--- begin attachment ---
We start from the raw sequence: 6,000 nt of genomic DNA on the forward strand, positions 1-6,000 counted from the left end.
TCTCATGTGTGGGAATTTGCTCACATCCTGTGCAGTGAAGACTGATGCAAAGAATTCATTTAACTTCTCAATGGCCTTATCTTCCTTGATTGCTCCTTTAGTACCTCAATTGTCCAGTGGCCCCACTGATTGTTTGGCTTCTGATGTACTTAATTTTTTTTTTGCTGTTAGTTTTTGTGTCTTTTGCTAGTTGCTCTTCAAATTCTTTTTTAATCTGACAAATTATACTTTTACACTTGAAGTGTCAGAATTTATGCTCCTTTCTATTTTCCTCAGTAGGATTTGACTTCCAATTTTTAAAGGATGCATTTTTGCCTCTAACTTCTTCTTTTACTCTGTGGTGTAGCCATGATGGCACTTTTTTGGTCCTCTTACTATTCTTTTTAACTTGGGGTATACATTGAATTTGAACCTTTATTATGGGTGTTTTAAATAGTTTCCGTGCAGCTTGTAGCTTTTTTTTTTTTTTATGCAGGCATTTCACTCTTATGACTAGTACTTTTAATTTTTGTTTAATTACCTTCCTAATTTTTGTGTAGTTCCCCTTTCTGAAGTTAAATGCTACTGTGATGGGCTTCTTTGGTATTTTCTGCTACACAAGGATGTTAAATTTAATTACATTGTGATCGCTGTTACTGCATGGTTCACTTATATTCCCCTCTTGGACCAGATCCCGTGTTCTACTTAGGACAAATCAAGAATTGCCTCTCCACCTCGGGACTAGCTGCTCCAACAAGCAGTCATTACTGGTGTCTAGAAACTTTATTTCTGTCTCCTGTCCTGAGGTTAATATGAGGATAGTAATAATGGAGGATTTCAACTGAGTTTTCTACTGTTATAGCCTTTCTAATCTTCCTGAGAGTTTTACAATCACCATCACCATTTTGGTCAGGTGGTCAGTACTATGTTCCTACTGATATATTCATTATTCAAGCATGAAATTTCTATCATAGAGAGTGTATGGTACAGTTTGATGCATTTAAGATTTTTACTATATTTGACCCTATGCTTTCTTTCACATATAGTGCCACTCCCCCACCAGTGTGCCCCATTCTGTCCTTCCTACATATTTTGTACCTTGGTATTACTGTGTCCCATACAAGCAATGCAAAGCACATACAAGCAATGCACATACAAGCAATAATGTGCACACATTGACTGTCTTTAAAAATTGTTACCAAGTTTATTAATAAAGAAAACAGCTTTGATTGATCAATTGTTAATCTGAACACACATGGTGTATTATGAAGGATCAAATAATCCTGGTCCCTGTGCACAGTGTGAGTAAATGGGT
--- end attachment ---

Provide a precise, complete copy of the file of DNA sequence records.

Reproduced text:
We start from the raw sequence: 6,000 nt of genomic DNA on the forward strand, positions 1-6,000 counted from the left end.
TCTCATGTGTGGGAATTTGCTCACATCCTGTGCAGTGAAGACTGATGCAAAGAATTCATTTAACTTCTCAATGGCCTTATCTTCCTTGATTGCTCCTTTAGTACCTCAATTGTCCAGTGGCCCCACTGATTGTTTGGCTTCTGATGTACTTAATTTTTTTTTTGCTGTTAGTTTTTGTGTCTTTTGCTAGTTGCTCTTCAAATTCTTTTTTAATCTGACAAATTATACTTTTACACTTGAAGTGTCAGAATTTATGCTCCTTTCTATTTTCCTCAGTAGGATTTGACTTCCAATTTTTAAAGGATGCATTTTTGCCTCTAACTTCTTCTTTTACTCTGTGGTGTAGCCATGATGGCACTTTTTTGGTCCTCTTACTATTCTTTTTAACTTGGGGTATACATTGAATTTGAACCTTTATTATGGGTGTTTTAAATAGTTTCCGTGCAGCTTGTAGCTTTTTTTTTTTTTTATGCAGGCATTTCACTCTTATGACTAGTACTTTTAATTTTTGTTTAATTACCTTCCTAATTTTTGTGTAGTTCCCCTTTCTGAAGTTAAATGCTACTGTGATGGGCTTCTTTGGTATTTTCTGCTACACAAGGATGTTAAATTTAATTACATTGTGATCGCTGTTACTGCATGGTTCACTTATATTCCCCTCTTGGACCAGATCCCGTGTTCTACTTAGGACAAATCAAGAATTGCCTCTCCACCTCGGGACTAGCTGCTCCAACAAGCAGTCATTACTGGTGTCTAGAAACTTTATTTCTGTCTCCTGTCCTGAGGTTAATATGAGGATAGTAATAATGGAGGATTTCAACTGAGTTTTCTACTGTTATAGCCTTTCTAATCTTCCTGAGAGTTTTACAATCACCATCACCATTTTGGTCAGGTGGTCAGTACTATGTTCCTACTGATATATTCATTATTCAAGCATGAAATTTCTATCATAGAGAGTGTATGGTACAGTTTGATGCATTTAAGATTTTTACTATATTTGACCCTATGCTTTCTTTCACATATAGTGCCACTCCCCCACCAGTGTGCCCCATTCTGTCCTTCCTACATATTTTGTACCTTGGTATTACTGTGTCCCATACAAGCAATGCAAAGCACATACAAGCAATGCACATACAAGCAATAATGTGCACACATTGACTGTCTTTAAAAATTGTTACCAAGTTTATTAATAAAGAAAACAGCTTTGATTGATCAATTGTTAATCTGAACACACATGGTGTATTATGAAGGATCAAATAATCCTGGTCCCTGTGCACAGTGTGAGTAAATGGGT